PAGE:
external image periodbw.jpg

by realestate.com.au

Period homes offer buyers a dose of romance,nostalgia and an opportunity to add value in different ways. But there are special considerations if you’re doing up a piece of history.

  • Period home renovators have been popular for some years,
    and show no sign of slowing down.
  • In the purest sense, restoring a period home is different to renovating
    an ordinary house or apartment.
  • If you enoy the challenge as much as the end result, it’s probably for you.
    Period homes can also also be costly to renovate, because you’re confined
    by style or regulations. However, though some traditional materials may be
    more expensive, they may last longer than a cheap and modern substitute
    – so you’re saving over time.
  • If the charm and potential of a period fixer upper has captured you,
    these tips will help you stay on course.

Establish your boundaries

  • What can you change and what can’t you?
  • Properties that are heritage-listed by governments have restrictions
    on alterations and additions, so check on these before signing anything
    or undertaking any improvements.
  • You probably covered this when you purchased the property – and if not,
    get across it immediately. You may not be able to add a second level, or
    tamper with certain fixtures or features.
  • Know how much freedom you have before you plan out your work.


Tap local resources

  • Learn as much as you can about the period and style of your property.
    Explore different incarnations of that style around the country, and try and
    find imagery and information about your home and neighbourhood specifically.
  • Wikipedia has a great run down of Australian architectural styles as a
    starting point.
    The local library or council may have photographs or plans you can consult.
    Some councils around Australia also provide complimentary heritage advisory
    services to help you preserve the look and spirit of the location.
  • The primary heritage body in your state is an invaluable resource.
    They usually have a list of contractors and suppliers that specialise in period
    homes of the region and can help you bring yours to life faithfully and safely.
    Heritage Victoria’s ‘What house is that?’ is a great example of the resources available.
  • These bodies don’t usually have commercial interests, so will be able to
    offer objective advice based on the integrity of the building and overall impact.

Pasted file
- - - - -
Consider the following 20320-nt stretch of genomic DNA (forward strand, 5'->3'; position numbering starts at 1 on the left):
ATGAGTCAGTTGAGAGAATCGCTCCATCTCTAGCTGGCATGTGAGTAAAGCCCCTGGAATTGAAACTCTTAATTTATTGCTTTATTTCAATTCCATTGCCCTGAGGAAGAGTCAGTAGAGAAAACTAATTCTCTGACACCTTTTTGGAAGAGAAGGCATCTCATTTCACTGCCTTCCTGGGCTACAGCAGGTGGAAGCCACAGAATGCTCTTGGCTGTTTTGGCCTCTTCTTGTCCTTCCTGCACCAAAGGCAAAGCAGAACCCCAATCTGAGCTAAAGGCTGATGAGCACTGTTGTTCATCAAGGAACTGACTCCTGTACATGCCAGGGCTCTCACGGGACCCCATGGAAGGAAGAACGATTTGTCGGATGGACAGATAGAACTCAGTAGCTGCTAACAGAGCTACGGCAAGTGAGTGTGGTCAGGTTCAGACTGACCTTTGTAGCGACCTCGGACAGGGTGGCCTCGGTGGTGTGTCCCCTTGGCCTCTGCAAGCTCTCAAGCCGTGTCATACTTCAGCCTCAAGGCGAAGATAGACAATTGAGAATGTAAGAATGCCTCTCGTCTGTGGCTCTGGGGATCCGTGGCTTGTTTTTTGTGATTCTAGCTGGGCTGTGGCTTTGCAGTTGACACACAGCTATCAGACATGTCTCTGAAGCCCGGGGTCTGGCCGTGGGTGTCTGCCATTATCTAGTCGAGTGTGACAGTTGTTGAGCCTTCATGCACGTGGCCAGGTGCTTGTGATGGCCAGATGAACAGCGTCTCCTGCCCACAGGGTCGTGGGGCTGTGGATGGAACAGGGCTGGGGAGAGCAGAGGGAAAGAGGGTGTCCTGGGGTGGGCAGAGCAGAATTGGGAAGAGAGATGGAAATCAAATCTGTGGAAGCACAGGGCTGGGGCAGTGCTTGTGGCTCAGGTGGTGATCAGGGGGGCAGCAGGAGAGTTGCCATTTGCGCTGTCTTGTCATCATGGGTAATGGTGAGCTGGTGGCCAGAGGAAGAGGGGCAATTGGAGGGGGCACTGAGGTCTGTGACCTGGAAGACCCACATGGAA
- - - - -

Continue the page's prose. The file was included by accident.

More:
• Heritage Victoria’s ‘What house is that?‘ is a great resource for period renovators


Edwardian 1901 > WW1

Colour & Design
Exterior Colours
Detail Colours

external image edwardian_house.jpg

Utilise a specialist

  • Appointing an architect, designer or builder who has experience in
    heritage projects is highly recommended. Period homes have different
    demands and may involve rare or unusual skills and techniques.
  • Check their track record, portfolio and licensing, as you would any
    specialist provider.
  • It’s worth investing in the right person to save the costs of redoing
    inappropriate work.


Consider colour

  • Colour schemes are an important aspect of a period home, and
    renovators should choose their tones carefully when repainting,
    especially for the front.
  • Check the zoning and take a wider perspective by considering the location,
    the amenity and the demographic shifts in the area. In other words,
    don’t fixate on period features and ignore all else.
  • Look for original period fittings and ones that are rare or difficult to replicate.
    High ceilings, big bedrooms, and interesting aspects of interior design.
  • If you want to restore with original colours, you can hire a professional
    to uncover the original paintwork and get samples of the old paint chips.
    If you can’t get it spot on, see if you can identify the colours of nearby or neighbourhood homes and match them to authentically evoke the era.
  • Also take note of differences state to state. Popular colours for 1950s
    homes in Victoria may be quite different in Sydney, or Perth, even if the
    architectural styles are similar.


(Re)define period

  • Think long term, especially if your favourite period home is a little out of budget.
  • Who’s to say that homes built in the 1960s or 1970s can’t be classified as a period home? They are already, and their heritage value will grow and change as time ticks on.
  • Well-located period homes are now the offices of lawyers, doctors and accountants. While that’s as much to do with location as heritage, it does show the potential of Australia’s architectural legacy.

Explore period facades in our Home Ideas Collections for more inspiration and ideas